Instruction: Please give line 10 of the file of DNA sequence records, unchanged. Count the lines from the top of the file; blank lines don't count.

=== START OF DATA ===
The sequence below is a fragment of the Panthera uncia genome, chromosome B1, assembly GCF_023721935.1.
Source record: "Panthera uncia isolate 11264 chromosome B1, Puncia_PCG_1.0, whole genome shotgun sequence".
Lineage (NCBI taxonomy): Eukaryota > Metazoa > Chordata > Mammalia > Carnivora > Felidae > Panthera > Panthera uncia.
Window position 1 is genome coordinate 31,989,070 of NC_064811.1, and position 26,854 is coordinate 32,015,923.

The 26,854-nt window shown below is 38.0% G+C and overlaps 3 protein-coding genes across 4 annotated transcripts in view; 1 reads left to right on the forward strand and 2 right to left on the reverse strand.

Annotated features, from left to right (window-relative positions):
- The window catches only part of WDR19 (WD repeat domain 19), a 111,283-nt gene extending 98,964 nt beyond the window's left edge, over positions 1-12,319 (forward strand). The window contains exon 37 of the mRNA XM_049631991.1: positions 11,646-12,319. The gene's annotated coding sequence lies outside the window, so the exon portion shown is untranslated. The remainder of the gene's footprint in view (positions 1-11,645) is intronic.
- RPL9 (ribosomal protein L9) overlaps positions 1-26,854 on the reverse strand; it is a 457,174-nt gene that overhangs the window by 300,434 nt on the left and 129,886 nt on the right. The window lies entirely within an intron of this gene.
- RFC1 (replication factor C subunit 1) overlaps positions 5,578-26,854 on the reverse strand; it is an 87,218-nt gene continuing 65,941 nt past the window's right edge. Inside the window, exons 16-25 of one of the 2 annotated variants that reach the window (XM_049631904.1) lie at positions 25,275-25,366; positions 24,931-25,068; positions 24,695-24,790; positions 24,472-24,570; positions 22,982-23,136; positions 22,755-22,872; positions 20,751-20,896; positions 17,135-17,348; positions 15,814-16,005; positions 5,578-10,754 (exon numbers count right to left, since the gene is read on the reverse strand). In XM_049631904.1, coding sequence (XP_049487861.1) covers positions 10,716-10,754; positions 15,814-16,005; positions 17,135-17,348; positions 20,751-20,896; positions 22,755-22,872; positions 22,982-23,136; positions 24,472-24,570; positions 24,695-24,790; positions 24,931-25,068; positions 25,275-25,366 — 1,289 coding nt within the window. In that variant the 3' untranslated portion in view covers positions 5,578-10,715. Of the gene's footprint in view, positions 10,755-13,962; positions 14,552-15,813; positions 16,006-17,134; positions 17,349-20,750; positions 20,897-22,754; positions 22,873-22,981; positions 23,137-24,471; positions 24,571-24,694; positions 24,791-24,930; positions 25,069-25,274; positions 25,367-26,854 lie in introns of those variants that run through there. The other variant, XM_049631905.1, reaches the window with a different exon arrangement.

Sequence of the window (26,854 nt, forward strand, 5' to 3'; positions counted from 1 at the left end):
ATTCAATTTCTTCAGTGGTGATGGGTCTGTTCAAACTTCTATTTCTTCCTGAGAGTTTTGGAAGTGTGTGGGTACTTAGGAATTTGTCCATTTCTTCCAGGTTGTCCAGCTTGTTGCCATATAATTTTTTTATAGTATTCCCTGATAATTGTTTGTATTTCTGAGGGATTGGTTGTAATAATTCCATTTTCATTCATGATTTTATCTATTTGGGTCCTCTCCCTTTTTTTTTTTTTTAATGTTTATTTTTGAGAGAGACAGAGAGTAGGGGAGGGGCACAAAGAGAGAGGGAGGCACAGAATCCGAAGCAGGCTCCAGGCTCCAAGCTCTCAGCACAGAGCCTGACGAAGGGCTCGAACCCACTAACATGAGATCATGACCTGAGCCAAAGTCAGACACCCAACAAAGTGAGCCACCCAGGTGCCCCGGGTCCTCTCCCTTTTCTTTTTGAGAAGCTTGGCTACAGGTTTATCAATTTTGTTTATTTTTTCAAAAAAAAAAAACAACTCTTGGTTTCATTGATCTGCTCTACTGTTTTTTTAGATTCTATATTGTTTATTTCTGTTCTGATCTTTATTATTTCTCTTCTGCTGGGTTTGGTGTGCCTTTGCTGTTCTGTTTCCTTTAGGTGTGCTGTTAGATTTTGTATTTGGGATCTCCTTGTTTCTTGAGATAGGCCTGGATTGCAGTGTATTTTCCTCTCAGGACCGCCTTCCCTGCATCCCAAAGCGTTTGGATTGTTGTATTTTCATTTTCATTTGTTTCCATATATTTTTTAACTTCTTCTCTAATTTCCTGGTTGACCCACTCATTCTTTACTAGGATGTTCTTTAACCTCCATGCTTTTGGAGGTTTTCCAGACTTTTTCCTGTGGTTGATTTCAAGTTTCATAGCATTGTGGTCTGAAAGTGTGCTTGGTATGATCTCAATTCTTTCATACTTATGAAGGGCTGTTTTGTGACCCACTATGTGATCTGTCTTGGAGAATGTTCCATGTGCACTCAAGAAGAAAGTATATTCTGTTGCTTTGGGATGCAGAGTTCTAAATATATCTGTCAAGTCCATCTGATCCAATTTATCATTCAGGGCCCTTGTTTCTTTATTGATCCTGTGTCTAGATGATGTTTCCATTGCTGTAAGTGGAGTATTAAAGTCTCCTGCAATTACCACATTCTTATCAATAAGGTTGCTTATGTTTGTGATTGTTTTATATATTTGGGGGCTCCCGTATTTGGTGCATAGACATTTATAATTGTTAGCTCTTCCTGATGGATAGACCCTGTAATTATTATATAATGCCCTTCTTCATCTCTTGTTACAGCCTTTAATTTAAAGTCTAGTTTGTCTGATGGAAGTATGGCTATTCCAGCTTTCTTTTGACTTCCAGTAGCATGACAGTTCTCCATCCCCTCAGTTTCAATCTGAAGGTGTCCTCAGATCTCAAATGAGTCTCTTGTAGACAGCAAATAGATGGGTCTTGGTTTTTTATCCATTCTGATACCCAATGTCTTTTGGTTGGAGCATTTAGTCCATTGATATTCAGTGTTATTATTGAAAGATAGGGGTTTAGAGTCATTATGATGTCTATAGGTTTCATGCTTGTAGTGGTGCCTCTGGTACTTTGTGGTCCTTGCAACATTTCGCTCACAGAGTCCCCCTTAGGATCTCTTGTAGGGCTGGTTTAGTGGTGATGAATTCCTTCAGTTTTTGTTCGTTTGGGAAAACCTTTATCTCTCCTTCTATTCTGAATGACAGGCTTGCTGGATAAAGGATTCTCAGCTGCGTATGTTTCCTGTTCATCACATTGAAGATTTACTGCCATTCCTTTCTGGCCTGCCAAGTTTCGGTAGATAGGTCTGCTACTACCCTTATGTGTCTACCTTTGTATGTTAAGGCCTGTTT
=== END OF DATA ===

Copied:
Sequence of the window (26,854 nt, forward strand, 5' to 3'; positions counted from 1 at the left end):